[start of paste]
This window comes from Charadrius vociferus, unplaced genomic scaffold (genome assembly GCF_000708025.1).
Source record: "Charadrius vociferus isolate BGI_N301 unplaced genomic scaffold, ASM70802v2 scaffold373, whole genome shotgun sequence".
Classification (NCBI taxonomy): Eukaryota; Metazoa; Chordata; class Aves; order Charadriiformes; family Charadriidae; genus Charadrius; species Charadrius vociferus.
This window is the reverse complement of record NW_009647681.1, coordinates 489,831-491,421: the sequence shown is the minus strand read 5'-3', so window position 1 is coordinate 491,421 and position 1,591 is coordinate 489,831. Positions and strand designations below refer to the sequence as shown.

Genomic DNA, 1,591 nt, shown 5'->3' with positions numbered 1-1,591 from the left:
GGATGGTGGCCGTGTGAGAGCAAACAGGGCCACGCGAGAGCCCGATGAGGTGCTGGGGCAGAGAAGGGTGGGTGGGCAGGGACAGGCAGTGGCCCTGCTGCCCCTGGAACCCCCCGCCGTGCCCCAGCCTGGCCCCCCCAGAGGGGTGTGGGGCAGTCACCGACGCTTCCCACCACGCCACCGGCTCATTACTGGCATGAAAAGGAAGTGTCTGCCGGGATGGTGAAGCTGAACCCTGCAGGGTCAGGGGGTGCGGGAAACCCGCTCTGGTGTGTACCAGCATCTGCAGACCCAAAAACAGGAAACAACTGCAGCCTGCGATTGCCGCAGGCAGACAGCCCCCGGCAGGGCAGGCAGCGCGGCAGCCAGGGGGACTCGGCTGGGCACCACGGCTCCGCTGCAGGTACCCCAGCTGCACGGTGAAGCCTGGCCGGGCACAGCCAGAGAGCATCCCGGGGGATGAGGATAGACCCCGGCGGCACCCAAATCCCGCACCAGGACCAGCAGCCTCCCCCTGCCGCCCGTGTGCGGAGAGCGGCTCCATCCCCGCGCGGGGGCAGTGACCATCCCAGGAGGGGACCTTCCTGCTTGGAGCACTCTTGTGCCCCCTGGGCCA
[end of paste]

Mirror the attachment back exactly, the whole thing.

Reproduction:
This window comes from Charadrius vociferus, unplaced genomic scaffold (genome assembly GCF_000708025.1).
Source record: "Charadrius vociferus isolate BGI_N301 unplaced genomic scaffold, ASM70802v2 scaffold373, whole genome shotgun sequence".
Classification (NCBI taxonomy): Eukaryota; Metazoa; Chordata; class Aves; order Charadriiformes; family Charadriidae; genus Charadrius; species Charadrius vociferus.
This window is the reverse complement of record NW_009647681.1, coordinates 489,831-491,421: the sequence shown is the minus strand read 5'-3', so window position 1 is coordinate 491,421 and position 1,591 is coordinate 489,831. Positions and strand designations below refer to the sequence as shown.

Genomic DNA, 1,591 nt, shown 5'->3' with positions numbered 1-1,591 from the left:
GGATGGTGGCCGTGTGAGAGCAAACAGGGCCACGCGAGAGCCCGATGAGGTGCTGGGGCAGAGAAGGGTGGGTGGGCAGGGACAGGCAGTGGCCCTGCTGCCCCTGGAACCCCCCGCCGTGCCCCAGCCTGGCCCCCCCAGAGGGGTGTGGGGCAGTCACCGACGCTTCCCACCACGCCACCGGCTCATTACTGGCATGAAAAGGAAGTGTCTGCCGGGATGGTGAAGCTGAACCCTGCAGGGTCAGGGGGTGCGGGAAACCCGCTCTGGTGTGTACCAGCATCTGCAGACCCAAAAACAGGAAACAACTGCAGCCTGCGATTGCCGCAGGCAGACAGCCCCCGGCAGGGCAGGCAGCGCGGCAGCCAGGGGGACTCGGCTGGGCACCACGGCTCCGCTGCAGGTACCCCAGCTGCACGGTGAAGCCTGGCCGGGCACAGCCAGAGAGCATCCCGGGGGATGAGGATAGACCCCGGCGGCACCCAAATCCCGCACCAGGACCAGCAGCCTCCCCCTGCCGCCCGTGTGCGGAGAGCGGCTCCATCCCCGCGCGGGGGCAGTGACCATCCCAGGAGGGGACCTTCCTGCTTGGAGCACTCTTGTGCCCCCTGGGCCA